Not really, no. As the human body ages it inevitable reaches the point at which it must fail. Obviously, the slower that process is the longer you can live. But most of our "incredible advances" were made to cure the things that kill you before you can die of old age. That's why you see the average life expectancy rising.
We have now, only just, reached the point at which we start to understand the ageing process. We cannot yet medically influence the rate at which our bodies decay. We are able to replace organs that fail to some degree, but the prostetics still cannot replace the real thing and there are still some organs, we cannot replace. And we haven't figured out a way to keep cells from dying. (There have been some promising experiments that slow the rate down.) That's why you don't see any increase in the maximum age.

(09-02-2013 03:53 PM)Zat Wrote:  Don't you think that the effect of pollution, radiation exposure, stress levels, etc., etc., might be responsible for offsetting the advances we made in other areas?
Unlikely, because that should be visible in the development of the average life expectancy. Besides, the oldest people didn't die of any of these things.
Find all posts by this user
Like Post Quote this message in a reply
09-02-2013, 05:48 PM
RE: Has there been progress in human history in the 'absolute' sense?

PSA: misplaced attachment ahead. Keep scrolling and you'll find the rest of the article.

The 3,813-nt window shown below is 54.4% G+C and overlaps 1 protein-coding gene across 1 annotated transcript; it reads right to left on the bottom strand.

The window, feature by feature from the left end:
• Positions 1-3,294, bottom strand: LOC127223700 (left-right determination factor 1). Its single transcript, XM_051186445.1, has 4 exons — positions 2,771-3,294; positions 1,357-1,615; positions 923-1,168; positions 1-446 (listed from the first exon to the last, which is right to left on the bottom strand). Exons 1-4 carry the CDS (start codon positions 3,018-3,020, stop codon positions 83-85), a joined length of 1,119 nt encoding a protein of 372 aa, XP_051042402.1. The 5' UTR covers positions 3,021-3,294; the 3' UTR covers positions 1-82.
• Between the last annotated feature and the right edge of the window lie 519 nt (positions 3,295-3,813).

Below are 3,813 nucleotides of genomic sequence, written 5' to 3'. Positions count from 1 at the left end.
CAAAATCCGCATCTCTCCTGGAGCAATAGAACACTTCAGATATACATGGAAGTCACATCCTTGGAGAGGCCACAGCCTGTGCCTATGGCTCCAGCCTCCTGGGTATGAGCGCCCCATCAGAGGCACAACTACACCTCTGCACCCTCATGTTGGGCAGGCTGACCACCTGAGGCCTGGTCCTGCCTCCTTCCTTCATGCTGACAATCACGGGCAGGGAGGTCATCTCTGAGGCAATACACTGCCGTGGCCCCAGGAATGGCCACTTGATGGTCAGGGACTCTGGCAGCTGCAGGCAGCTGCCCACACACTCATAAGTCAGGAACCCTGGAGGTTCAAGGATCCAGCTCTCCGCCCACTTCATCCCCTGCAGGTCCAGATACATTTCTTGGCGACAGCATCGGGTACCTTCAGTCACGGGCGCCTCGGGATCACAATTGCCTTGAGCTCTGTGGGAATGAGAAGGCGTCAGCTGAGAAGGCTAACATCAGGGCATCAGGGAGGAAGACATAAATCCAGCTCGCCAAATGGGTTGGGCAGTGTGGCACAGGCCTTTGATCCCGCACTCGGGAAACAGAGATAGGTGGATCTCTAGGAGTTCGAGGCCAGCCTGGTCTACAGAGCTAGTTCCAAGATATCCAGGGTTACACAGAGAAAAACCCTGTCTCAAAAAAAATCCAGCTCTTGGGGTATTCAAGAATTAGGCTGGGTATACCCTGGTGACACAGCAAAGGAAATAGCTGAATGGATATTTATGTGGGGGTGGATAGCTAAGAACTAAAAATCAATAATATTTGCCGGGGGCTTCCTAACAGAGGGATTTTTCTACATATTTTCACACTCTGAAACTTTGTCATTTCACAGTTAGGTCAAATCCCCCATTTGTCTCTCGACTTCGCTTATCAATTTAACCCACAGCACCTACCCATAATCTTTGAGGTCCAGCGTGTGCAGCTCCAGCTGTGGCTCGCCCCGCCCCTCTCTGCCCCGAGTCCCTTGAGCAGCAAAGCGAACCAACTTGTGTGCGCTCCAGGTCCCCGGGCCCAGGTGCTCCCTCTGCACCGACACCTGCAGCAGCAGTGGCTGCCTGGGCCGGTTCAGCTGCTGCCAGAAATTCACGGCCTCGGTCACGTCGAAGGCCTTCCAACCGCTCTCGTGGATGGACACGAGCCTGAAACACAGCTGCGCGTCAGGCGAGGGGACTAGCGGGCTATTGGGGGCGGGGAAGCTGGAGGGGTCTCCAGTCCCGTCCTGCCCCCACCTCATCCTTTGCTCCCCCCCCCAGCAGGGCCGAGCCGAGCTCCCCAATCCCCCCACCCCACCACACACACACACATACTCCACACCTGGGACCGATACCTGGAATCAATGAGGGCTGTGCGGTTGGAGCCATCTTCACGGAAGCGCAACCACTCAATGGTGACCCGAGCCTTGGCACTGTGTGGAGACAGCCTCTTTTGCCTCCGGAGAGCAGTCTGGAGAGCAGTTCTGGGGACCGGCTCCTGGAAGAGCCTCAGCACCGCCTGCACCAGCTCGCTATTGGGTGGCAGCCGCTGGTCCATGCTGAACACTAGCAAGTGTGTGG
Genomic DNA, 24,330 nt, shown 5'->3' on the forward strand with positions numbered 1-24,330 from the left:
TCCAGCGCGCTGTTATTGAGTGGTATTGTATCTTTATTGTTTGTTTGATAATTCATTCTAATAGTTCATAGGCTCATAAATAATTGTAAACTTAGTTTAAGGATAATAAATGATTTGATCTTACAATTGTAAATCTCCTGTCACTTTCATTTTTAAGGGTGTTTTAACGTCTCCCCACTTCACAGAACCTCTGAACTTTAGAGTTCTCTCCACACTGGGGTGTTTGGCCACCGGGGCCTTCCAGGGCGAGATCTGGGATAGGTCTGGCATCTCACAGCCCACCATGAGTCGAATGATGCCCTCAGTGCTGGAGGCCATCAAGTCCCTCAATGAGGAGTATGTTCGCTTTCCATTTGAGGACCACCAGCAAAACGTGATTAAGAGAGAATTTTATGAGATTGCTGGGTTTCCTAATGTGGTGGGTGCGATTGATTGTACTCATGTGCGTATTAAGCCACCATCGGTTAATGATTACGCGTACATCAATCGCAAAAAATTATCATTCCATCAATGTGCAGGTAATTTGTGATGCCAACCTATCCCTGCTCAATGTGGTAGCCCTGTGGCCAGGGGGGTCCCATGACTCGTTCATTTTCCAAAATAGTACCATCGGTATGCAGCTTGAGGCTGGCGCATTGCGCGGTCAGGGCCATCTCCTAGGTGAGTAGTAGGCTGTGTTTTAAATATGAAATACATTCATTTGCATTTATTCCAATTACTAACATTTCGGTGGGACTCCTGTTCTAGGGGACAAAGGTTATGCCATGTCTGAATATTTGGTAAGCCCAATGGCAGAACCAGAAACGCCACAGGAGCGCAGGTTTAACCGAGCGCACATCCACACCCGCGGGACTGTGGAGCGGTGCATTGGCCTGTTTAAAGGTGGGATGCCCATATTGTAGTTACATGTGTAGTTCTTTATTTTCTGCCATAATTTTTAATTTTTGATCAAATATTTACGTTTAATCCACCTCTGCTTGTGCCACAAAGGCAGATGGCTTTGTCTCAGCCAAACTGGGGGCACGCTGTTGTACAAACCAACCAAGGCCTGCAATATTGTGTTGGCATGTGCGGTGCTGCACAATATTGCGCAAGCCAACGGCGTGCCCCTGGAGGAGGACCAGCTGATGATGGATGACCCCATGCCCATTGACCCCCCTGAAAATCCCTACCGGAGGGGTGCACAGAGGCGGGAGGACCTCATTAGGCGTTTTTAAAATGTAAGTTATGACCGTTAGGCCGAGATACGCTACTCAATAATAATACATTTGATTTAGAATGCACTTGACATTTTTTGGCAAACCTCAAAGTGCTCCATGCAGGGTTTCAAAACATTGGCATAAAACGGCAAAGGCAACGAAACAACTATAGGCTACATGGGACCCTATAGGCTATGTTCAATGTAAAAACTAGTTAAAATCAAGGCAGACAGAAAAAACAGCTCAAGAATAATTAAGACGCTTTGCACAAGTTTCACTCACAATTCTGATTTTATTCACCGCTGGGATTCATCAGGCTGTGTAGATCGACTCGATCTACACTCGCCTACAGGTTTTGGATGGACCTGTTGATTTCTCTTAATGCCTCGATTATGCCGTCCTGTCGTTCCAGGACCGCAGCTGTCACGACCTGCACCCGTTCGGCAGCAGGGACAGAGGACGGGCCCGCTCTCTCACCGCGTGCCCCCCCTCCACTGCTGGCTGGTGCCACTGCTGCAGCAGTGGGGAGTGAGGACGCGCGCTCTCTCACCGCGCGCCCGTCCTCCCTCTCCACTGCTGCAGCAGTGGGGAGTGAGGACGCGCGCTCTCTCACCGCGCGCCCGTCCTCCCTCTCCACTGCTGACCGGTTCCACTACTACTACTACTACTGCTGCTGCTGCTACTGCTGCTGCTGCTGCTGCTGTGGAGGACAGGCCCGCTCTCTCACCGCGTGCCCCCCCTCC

(09-02-2013 05:29 PM)Vera Wrote:  there are way more important ways of measuring progress than longevity of our lifespan.
Still, one can't help wondering! Huh

(remember, I was asking about maximum, as opposed to average)
Find all posts by this user
Like Post Quote this message in a reply
09-02-2013, 05:53 PM
RE: Has there been progress in human history in the 'absolute' sense?
(09-02-2013 05:48 PM)Zat Wrote:  Still, one can't help wondering hoping!
Fixed. Wink

I know what you mean, but I'm also afraid this is most probably what we're meant to have. Just like any other species, really. They do tend to live a bit longer in captivity, but not twice as long. I guess this is the card nature has dealt is, for good or bad...

"E se non passa la tristezza con altri occhi la guarderĂ²."
Find all posts by this user
Like Post Quote this message in a reply
09-02-2013, 06:11 PM
RE: Has there been progress in human history in the 'absolute' sense?
Hey, Zat.

Quote:Still, you can't help but wonder: incredible advances were made in
medical science, in biology, in science in general -- wouldn't you
expect it to affect at least the maximum longevity of the human species
in 2000 years?